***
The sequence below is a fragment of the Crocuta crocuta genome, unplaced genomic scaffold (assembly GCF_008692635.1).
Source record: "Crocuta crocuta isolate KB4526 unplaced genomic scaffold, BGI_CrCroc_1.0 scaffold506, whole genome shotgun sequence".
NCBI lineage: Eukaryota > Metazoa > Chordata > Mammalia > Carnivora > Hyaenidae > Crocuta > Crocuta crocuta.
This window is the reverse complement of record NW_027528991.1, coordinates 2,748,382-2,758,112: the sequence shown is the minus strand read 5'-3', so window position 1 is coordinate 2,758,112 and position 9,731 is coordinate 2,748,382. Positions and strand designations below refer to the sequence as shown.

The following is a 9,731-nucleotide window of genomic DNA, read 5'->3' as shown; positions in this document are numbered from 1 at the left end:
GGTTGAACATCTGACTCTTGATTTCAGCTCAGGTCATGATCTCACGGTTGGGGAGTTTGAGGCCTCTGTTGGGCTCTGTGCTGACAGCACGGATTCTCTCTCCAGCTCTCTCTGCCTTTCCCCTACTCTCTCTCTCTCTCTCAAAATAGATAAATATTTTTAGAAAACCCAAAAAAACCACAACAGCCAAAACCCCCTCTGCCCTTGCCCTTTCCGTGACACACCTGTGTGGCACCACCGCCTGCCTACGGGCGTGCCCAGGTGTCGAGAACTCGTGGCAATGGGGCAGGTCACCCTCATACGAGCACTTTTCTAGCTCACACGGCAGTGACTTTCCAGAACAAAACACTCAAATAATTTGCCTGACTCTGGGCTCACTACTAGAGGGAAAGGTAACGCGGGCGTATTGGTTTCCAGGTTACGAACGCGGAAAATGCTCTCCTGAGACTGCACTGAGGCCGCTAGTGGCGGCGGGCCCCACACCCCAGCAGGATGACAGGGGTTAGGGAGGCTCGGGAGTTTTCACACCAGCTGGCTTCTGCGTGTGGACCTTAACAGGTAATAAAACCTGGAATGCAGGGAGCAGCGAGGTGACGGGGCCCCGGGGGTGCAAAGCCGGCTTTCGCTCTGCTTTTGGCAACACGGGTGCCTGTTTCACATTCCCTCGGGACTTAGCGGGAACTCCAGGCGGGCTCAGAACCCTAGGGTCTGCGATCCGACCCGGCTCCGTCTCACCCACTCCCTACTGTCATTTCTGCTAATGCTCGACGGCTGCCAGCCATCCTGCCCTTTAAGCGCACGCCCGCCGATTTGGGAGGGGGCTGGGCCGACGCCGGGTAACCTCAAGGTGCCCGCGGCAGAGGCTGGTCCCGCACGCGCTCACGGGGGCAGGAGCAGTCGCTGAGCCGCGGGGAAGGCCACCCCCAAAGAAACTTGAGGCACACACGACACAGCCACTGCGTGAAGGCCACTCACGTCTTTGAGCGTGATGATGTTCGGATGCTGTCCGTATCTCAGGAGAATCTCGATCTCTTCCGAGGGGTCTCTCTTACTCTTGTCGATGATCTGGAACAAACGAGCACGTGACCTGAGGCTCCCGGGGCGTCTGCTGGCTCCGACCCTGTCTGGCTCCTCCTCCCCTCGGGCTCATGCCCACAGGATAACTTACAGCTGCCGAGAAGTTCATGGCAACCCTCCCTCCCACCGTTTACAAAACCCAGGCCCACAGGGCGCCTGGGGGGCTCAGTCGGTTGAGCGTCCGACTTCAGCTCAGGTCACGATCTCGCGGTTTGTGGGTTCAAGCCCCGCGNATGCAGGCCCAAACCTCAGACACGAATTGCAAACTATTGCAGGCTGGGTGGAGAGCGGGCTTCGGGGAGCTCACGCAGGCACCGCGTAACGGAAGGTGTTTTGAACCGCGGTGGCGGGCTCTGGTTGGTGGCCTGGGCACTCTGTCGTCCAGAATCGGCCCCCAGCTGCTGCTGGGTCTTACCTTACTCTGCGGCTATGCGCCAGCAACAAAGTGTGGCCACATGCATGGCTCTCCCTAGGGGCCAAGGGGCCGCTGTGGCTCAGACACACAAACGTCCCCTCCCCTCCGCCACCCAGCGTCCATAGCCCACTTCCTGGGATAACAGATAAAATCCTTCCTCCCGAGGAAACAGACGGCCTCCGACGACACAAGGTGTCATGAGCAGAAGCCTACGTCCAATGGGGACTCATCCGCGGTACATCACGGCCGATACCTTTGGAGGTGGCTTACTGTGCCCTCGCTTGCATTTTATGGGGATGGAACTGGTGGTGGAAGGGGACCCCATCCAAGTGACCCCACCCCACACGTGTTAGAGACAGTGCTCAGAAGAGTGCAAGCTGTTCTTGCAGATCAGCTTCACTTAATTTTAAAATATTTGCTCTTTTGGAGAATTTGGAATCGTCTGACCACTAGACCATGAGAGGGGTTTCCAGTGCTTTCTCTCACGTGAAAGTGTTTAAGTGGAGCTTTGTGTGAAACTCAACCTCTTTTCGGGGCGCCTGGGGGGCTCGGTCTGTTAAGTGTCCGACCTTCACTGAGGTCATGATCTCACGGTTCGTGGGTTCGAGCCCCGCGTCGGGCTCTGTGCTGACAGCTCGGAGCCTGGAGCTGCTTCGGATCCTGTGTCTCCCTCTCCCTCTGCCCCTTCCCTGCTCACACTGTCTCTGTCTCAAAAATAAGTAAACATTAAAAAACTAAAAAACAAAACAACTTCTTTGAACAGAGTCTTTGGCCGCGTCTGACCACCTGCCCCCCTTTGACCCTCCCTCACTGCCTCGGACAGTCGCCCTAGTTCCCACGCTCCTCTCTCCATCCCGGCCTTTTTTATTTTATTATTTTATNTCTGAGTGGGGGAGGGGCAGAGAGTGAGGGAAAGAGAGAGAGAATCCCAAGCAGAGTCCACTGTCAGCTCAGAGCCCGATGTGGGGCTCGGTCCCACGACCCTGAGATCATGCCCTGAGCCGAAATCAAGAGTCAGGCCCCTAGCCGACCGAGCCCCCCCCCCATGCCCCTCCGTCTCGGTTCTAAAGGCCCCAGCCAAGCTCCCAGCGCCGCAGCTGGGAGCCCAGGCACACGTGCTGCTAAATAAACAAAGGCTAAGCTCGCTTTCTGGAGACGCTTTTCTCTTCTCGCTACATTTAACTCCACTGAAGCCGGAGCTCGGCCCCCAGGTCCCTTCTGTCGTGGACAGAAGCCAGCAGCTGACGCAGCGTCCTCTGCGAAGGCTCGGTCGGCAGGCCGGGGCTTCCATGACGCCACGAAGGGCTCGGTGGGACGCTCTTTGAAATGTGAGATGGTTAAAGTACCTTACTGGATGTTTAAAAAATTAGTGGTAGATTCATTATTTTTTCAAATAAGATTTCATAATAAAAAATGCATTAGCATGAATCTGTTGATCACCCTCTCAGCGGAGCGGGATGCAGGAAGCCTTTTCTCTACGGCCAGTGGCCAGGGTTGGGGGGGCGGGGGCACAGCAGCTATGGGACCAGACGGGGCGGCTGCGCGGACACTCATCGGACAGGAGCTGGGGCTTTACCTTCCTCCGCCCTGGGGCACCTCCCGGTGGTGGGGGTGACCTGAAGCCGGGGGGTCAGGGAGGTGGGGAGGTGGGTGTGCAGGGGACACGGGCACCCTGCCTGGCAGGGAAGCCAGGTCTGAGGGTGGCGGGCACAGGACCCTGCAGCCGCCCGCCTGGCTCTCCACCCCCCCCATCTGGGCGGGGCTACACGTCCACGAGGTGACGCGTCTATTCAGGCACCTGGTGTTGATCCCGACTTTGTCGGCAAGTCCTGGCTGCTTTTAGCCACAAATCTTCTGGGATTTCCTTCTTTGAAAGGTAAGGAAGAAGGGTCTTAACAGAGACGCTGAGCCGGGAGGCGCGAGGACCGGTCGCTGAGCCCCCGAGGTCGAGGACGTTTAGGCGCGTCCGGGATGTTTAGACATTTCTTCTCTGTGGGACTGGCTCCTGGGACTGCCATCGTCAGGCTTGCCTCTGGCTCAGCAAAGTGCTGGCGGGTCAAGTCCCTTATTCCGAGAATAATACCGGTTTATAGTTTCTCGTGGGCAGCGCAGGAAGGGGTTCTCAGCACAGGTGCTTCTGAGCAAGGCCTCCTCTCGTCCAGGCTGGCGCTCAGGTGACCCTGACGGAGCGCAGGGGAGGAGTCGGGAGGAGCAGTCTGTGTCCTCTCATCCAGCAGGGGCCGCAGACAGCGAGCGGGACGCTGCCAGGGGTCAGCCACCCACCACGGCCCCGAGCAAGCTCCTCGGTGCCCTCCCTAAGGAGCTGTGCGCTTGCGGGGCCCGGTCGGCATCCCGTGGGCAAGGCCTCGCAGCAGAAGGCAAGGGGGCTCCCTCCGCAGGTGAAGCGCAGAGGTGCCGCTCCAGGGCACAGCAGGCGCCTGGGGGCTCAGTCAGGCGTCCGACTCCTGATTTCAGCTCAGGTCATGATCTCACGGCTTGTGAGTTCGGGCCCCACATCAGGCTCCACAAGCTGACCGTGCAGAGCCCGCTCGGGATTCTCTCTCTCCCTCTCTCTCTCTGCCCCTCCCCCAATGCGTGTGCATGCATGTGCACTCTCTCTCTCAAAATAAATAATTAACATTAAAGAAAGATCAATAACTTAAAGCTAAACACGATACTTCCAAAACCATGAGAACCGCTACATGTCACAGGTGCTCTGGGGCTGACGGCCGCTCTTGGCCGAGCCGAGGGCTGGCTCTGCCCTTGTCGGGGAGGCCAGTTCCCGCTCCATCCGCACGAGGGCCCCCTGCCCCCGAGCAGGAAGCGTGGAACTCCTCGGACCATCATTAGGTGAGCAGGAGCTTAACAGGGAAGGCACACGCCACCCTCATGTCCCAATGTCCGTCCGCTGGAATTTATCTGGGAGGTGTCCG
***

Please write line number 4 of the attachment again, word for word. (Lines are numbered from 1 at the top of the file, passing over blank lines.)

This window is the reverse complement of record NW_027528991.1, coordinates 2,748,382-2,758,112: the sequence shown is the minus strand read 5'-3', so window position 1 is coordinate 2,758,112 and position 9,731 is coordinate 2,748,382. Positions and strand designations below refer to the sequence as shown.